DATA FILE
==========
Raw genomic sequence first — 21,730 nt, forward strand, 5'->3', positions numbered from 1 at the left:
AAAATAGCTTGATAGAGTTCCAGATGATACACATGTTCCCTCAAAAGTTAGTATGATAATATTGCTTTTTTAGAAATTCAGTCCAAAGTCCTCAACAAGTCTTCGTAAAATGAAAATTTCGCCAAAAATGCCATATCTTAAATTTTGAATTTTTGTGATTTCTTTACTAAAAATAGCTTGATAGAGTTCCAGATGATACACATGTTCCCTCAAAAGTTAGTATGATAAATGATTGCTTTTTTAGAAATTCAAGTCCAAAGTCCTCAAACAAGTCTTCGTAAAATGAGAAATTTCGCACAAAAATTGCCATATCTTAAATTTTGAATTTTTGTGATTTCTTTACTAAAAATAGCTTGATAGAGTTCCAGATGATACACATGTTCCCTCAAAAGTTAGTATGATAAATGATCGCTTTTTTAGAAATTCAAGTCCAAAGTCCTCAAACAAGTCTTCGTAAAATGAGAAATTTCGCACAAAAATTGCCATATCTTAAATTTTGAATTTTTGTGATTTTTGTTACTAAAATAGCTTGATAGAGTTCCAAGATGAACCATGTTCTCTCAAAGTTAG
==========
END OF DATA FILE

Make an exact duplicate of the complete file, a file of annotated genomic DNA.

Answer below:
Raw genomic sequence first — 21,730 nt, forward strand, 5'->3', positions numbered from 1 at the left:
AAAATAGCTTGATAGAGTTCCAGATGATACACATGTTCCCTCAAAAGTTAGTATGATAATATTGCTTTTTTAGAAATTCAGTCCAAAGTCCTCAACAAGTCTTCGTAAAATGAAAATTTCGCCAAAAATGCCATATCTTAAATTTTGAATTTTTGTGATTTCTTTACTAAAAATAGCTTGATAGAGTTCCAGATGATACACATGTTCCCTCAAAAGTTAGTATGATAAATGATTGCTTTTTTAGAAATTCAAGTCCAAAGTCCTCAAACAAGTCTTCGTAAAATGAGAAATTTCGCACAAAAATTGCCATATCTTAAATTTTGAATTTTTGTGATTTCTTTACTAAAAATAGCTTGATAGAGTTCCAGATGATACACATGTTCCCTCAAAAGTTAGTATGATAAATGATCGCTTTTTTAGAAATTCAAGTCCAAAGTCCTCAAACAAGTCTTCGTAAAATGAGAAATTTCGCACAAAAATTGCCATATCTTAAATTTTGAATTTTTGTGATTTTTGTTACTAAAATAGCTTGATAGAGTTCCAAGATGAACCATGTTCTCTCAAAGTTAG